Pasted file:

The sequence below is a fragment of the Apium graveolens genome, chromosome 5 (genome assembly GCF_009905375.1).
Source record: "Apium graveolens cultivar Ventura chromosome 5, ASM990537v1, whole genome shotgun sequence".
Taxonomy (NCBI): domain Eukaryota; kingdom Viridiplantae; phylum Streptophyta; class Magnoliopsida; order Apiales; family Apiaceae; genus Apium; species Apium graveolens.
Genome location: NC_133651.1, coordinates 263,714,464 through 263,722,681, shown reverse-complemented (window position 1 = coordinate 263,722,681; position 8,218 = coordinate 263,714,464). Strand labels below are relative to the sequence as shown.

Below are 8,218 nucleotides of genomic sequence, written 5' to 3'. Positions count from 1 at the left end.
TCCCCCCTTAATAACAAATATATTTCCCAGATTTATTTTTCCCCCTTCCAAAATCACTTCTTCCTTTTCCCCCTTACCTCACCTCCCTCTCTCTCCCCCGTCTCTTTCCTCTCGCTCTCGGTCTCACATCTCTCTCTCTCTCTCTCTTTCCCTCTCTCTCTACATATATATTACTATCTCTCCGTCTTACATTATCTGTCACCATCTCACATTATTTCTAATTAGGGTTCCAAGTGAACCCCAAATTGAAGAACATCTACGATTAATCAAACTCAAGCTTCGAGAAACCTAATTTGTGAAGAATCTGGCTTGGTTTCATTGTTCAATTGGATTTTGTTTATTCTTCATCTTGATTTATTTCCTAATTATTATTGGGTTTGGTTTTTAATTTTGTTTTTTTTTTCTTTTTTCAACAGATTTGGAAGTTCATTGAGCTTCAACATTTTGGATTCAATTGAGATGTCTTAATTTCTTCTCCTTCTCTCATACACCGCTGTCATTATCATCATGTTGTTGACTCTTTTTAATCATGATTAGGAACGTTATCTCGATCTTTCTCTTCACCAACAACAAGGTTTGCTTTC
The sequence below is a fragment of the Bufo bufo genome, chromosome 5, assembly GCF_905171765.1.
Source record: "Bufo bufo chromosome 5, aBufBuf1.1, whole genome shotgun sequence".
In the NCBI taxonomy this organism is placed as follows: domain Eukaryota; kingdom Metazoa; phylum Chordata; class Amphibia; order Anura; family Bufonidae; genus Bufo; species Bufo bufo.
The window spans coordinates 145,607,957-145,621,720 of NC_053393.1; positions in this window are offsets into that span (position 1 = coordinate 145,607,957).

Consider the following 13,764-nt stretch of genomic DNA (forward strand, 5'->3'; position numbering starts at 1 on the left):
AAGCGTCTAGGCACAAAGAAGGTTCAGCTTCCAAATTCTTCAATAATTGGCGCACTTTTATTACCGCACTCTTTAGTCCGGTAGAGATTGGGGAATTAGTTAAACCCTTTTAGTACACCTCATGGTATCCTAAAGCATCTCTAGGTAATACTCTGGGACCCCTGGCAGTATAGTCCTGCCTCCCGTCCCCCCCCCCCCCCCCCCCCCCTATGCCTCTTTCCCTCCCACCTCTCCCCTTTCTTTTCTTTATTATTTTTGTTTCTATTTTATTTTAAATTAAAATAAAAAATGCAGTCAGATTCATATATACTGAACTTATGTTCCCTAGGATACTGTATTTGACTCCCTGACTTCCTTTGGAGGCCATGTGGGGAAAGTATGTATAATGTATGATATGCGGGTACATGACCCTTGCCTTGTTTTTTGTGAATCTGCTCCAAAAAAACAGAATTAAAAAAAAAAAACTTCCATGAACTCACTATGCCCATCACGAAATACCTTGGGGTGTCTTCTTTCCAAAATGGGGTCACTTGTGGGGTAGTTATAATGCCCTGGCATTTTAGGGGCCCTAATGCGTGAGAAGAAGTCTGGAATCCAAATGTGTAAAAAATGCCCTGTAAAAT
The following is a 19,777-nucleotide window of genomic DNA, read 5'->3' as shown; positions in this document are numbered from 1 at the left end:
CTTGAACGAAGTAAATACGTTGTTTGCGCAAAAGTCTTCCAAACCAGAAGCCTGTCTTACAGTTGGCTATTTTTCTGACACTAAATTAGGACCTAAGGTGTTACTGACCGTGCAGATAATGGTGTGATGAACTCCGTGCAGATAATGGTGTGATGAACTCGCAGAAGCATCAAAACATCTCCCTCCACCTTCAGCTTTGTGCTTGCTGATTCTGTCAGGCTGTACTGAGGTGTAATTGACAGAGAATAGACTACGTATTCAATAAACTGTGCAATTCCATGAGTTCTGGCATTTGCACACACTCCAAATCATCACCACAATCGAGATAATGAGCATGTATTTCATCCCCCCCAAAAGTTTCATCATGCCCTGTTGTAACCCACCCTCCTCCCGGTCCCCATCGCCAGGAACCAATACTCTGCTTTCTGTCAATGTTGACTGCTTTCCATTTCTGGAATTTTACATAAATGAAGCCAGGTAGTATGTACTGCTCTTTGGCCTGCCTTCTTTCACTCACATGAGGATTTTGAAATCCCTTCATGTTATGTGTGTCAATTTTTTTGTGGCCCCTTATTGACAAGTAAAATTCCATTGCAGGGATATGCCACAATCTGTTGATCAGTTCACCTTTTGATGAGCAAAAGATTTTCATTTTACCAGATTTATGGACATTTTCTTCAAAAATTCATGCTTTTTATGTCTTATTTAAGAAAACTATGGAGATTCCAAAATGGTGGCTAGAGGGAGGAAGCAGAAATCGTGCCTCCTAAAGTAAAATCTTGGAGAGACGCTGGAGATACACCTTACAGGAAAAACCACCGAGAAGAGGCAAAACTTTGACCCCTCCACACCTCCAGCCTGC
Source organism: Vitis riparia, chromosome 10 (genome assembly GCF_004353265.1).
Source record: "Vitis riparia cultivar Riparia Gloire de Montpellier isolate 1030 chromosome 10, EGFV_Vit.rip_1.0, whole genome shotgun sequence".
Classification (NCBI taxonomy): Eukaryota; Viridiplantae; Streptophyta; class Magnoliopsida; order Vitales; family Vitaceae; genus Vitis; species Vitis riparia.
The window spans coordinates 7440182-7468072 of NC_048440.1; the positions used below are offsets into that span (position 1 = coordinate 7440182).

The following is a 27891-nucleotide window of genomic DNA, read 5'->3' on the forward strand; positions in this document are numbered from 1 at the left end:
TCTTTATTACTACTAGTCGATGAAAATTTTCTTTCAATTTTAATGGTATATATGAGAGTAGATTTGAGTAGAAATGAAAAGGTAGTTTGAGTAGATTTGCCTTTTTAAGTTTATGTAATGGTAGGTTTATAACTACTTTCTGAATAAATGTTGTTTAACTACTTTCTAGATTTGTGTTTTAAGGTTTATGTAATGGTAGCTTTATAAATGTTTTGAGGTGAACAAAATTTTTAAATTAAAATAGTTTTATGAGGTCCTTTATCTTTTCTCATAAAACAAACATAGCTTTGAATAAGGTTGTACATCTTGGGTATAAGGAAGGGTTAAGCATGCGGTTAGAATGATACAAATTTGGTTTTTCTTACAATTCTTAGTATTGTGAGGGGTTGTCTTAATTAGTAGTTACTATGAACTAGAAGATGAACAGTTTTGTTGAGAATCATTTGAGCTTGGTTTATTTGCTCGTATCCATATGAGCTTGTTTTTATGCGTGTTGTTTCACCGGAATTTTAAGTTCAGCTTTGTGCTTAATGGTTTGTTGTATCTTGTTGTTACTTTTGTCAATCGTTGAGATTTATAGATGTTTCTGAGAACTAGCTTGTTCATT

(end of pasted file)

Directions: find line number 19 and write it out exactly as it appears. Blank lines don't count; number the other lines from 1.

The following is a 27891-nucleotide window of genomic DNA, read 5'->3' on the forward strand; positions in this document are numbered from 1 at the left end: